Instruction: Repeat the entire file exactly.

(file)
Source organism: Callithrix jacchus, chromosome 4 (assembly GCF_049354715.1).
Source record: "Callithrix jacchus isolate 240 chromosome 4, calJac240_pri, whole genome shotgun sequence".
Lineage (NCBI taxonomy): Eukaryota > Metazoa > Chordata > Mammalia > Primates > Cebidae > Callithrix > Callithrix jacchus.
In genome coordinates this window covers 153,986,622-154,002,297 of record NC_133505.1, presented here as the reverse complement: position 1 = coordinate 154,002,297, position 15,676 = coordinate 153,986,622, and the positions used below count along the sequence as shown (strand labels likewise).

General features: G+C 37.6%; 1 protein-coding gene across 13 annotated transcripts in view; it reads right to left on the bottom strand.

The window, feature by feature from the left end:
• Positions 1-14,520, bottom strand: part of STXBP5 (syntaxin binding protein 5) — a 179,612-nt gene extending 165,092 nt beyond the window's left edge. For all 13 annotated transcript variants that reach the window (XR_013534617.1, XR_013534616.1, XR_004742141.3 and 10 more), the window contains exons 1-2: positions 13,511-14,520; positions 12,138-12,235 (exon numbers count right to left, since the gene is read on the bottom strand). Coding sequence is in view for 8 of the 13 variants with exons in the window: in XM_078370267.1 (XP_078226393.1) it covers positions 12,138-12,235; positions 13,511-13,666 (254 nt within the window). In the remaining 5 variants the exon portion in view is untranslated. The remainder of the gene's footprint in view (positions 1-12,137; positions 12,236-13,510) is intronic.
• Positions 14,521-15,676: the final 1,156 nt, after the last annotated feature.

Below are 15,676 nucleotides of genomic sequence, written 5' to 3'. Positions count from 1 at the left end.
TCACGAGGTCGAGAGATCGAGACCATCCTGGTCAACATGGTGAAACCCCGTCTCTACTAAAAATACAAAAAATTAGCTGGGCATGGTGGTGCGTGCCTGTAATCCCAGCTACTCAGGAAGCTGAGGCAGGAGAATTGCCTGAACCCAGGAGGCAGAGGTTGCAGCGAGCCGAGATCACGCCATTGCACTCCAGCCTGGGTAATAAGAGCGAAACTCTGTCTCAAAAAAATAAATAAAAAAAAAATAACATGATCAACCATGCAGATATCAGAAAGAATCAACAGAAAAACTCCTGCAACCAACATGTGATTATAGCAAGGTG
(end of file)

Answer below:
Source organism: Callithrix jacchus, chromosome 4 (assembly GCF_049354715.1).
Source record: "Callithrix jacchus isolate 240 chromosome 4, calJac240_pri, whole genome shotgun sequence".
Lineage (NCBI taxonomy): Eukaryota > Metazoa > Chordata > Mammalia > Primates > Cebidae > Callithrix > Callithrix jacchus.
In genome coordinates this window covers 153,986,622-154,002,297 of record NC_133505.1, presented here as the reverse complement: position 1 = coordinate 154,002,297, position 15,676 = coordinate 153,986,622, and the positions used below count along the sequence as shown (strand labels likewise).

General features: G+C 37.6%; 1 protein-coding gene across 13 annotated transcripts in view; it reads right to left on the bottom strand.

The window, feature by feature from the left end:
• Positions 1-14,520, bottom strand: part of STXBP5 (syntaxin binding protein 5) — a 179,612-nt gene extending 165,092 nt beyond the window's left edge. For all 13 annotated transcript variants that reach the window (XR_013534617.1, XR_013534616.1, XR_004742141.3 and 10 more), the window contains exons 1-2: positions 13,511-14,520; positions 12,138-12,235 (exon numbers count right to left, since the gene is read on the bottom strand). Coding sequence is in view for 8 of the 13 variants with exons in the window: in XM_078370267.1 (XP_078226393.1) it covers positions 12,138-12,235; positions 13,511-13,666 (254 nt within the window). In the remaining 5 variants the exon portion in view is untranslated. The remainder of the gene's footprint in view (positions 1-12,137; positions 12,236-13,510) is intronic.
• Positions 14,521-15,676: the final 1,156 nt, after the last annotated feature.

Below are 15,676 nucleotides of genomic sequence, written 5' to 3'. Positions count from 1 at the left end.
TCACGAGGTCGAGAGATCGAGACCATCCTGGTCAACATGGTGAAACCCCGTCTCTACTAAAAATACAAAAAATTAGCTGGGCATGGTGGTGCGTGCCTGTAATCCCAGCTACTCAGGAAGCTGAGGCAGGAGAATTGCCTGAACCCAGGAGGCAGAGGTTGCAGCGAGCCGAGATCACGCCATTGCACTCCAGCCTGGGTAATAAGAGCGAAACTCTGTCTCAAAAAAATAAATAAAAAAAAAATAACATGATCAACCATGCAGATATCAGAAAGAATCAACAGAAAAACTCCTGCAACCAACATGTGATTATAGCAAGGTG